Dutch Prime Minister Takes Time Out for Brussels First-Grader
March 10, 2009
BRUSSELS, Belgium - Many youngsters who learned to read after 1995 are acquainted with Stanley Lambchop, a.k.a. "Flat Stanley." Flat Stanley is the title of a much-loved 1964 children's book by the late Jeff Brown -- and is read even by global leaders.
The book chronicles the adventures of Stanley, who has been flattened to paper thinness by a bulletin board falling over him in his sleep. Flat Stanley makes the most of the possibilities his altered state affords him. One of these is the ability to travel by being mailed in an envelope.
Flat Stanley was enlisted as a literacy-teaching aide in 1995 by an imaginative Canadian third grade schoolteacher, Dale Hubert. Hubert created the "Flat Stanley" Project.
In essence, the project provides an opportunity for children who are in the early stages of literacy to connect, in writing, with peers or others by sending Flat Stanley on trips.
The children read the book, make their own cutout "Flat Stanley," keep a journal regarding his activities and then send him and the journal on his travels through the mail to visit other people. The recipients are asked to treat Flat Stanley as a visiting guest, add to his journal and return both to the sender.
Martha Proietto has taught elementary grades at the Brussels American School for five years, and has long used Flat Stanley's assistance in helping her teach literacy to her young pupils.
"The challenge at this early age is to keep the children's interest as they learn the technical requirements of reading and writing," she explained. "Flat Stanley connects the kids to many other experiences. They make their own, so he's not an abstraction. They come up with activities for him, and have to write-up those activities.
"Finally, they send him traveling, which is a great way to introduce the concept of geography, because, as a class, we plot on a map the whereabouts of each child's Flat Stanley," she added.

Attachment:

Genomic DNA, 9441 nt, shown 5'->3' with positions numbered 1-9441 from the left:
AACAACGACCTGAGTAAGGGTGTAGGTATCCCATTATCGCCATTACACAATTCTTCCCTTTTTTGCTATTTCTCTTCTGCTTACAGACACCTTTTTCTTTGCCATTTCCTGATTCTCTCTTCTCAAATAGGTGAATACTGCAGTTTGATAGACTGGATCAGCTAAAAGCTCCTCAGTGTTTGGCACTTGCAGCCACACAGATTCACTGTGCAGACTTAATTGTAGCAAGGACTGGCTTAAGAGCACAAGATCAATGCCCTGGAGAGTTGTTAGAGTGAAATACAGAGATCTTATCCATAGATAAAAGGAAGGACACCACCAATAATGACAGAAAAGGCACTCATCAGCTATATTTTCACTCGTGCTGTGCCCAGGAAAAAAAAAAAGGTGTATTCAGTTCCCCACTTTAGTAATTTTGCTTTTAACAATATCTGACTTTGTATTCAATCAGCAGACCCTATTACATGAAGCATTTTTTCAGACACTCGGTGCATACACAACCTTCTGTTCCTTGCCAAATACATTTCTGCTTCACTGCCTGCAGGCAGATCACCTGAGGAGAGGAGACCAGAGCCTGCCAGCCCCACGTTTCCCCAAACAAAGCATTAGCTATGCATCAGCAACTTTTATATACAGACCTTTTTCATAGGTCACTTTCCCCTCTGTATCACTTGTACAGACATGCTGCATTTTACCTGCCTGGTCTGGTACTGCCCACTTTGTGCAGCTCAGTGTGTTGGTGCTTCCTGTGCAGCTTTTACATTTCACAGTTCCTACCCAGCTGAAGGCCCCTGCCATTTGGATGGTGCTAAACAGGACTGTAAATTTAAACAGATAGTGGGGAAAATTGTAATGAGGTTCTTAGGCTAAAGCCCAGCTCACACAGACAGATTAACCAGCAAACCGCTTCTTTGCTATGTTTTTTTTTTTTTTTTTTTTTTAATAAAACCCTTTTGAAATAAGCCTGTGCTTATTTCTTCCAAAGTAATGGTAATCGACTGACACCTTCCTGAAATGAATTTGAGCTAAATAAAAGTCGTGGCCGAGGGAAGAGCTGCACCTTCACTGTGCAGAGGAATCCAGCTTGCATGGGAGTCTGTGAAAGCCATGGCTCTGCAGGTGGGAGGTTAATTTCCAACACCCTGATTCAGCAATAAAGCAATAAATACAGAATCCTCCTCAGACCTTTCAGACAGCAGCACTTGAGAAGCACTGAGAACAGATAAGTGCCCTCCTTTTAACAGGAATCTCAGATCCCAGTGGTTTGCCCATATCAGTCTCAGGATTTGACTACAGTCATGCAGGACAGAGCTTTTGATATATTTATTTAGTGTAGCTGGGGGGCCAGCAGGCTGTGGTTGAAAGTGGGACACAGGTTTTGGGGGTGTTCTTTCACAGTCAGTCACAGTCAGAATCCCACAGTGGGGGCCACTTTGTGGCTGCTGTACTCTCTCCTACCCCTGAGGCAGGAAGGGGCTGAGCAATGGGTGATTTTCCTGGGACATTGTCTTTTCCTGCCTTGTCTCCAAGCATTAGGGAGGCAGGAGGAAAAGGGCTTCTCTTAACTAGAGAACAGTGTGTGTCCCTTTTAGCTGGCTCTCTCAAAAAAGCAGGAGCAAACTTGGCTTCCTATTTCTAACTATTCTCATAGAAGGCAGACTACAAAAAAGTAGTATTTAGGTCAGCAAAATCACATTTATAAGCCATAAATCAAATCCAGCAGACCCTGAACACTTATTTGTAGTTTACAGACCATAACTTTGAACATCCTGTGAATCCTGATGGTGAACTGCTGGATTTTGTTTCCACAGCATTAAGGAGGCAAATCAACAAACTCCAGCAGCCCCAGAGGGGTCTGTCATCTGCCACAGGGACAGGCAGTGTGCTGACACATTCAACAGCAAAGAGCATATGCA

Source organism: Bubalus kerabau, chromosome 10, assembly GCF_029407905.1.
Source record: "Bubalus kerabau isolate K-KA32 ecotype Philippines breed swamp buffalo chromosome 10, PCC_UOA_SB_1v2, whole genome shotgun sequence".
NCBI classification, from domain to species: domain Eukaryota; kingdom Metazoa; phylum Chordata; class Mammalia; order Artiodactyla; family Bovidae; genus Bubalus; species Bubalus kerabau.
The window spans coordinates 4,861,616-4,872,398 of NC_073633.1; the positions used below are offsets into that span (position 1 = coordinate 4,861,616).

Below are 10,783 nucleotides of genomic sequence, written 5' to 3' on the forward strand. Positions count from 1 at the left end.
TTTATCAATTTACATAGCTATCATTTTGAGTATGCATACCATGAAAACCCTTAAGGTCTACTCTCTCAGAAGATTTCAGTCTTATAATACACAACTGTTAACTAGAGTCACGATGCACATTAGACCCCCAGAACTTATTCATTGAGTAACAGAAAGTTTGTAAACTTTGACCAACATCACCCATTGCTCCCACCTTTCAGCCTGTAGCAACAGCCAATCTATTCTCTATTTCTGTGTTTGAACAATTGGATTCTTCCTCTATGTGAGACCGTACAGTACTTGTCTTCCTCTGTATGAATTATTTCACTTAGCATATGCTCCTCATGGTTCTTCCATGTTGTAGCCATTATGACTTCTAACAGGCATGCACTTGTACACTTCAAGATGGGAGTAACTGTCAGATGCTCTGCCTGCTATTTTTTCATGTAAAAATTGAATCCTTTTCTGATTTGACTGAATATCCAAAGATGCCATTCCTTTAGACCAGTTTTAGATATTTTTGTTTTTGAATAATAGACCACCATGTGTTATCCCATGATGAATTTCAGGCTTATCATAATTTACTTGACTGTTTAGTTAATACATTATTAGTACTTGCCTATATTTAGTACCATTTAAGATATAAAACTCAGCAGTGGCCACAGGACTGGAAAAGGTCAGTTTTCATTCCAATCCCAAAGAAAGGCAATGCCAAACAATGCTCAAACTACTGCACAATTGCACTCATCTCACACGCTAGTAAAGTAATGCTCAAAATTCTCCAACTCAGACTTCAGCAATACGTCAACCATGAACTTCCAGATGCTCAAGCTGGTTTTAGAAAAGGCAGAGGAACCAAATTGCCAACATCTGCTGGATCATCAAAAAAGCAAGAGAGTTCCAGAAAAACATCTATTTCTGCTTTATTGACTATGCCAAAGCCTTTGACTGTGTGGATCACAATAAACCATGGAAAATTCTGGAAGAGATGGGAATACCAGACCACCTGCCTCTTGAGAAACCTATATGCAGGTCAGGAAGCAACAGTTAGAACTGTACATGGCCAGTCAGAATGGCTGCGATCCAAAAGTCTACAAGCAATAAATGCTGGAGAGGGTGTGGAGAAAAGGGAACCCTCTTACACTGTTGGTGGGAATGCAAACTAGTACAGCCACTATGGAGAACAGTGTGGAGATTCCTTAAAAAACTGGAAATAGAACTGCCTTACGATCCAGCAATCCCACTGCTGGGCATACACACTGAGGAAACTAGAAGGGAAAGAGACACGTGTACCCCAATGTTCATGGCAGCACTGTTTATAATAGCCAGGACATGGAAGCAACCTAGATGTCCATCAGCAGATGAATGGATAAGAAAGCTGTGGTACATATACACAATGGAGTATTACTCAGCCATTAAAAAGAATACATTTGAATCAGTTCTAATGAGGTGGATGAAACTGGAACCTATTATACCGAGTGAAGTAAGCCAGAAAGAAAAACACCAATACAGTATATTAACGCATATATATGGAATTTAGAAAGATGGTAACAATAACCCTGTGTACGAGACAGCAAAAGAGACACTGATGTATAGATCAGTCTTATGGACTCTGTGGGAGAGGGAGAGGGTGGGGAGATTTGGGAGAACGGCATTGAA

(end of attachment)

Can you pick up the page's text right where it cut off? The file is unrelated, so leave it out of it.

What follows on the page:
Proietto has found the "Flat Stanley" Project a very simple and very effective artifice. "It's amazing how such a simple concept keeps the kids' interest," she said.
Caelan Helms is one of Proietto's pupils. The son of Sgt. 1st Class Randahl Helms of the U.S. Military Representative's staff at NATO Headquarters, Caelan has grandparents in far-off Brunswick, Ga., and nearby in the Netherlands [his mother, Isabel, is Dutch and met and married her Army husband during his assignment in Rotterdam].
Caelan first sent his Flat Stanley to his father's parents in Brunswick, Ga.
"They did a wonderful job taking pictures and showing Stanley around my home town, at the same time teaching Caelan and the rest of his class about the history of my community back home," recalled Caelan's dad.
"Back in November, we had Isabel's father over from Rotterdam, and we chatted briefly about how much Caelan had enjoyed learning about his Flat Stanley's adventures in Brunswick," he added. "Her [Isabel's] dad said, 'Well Jan Peter Balkenende [the Prime Minister of the Netherlands] comes into the Indonesian restaurant where I work about twice a month. I can ask the owner to see if we can approach the Prime Minister about receiving a visit from Caelan's Flat Stanley.'"
Caelan's grandfather and dad had him write a letter of introduction to the Prime Minister, and his grandfather took both letter and Flat Stanley to Rotterdam with him.
Helms and Caelan picked up mail one afternoon at their home mailbox a few months later. "There was this big, official-looking envelope. For a moment, I actually thought it might be some kind of official summons, that I might be in trouble," chuckled Helms.
"When I opened it, and realized that I was from the Dutch Prime Minister's office, I called Caelan. He immediately recognized the enclosed photo of his Flat Stanley posing with the Prime Minister and the photo of himself on an adjacent knick-knack table."
Prime Minister Balkenende also enclosed a letter to Caelan telling him a little about himself and his office and thanking him for sending Flat Stanley to visit him.
"Caelan has really enjoyed his experiences with Flat Stanley, and with being able to share in the experiences of his classmates' Flat Stanleys," said Helms. "He loves to read, and I think this program has really reinforced reading and writing with him."
Or, as teacher Proietto pointed out, "How many American first graders do you know who correspond with prime ministers'"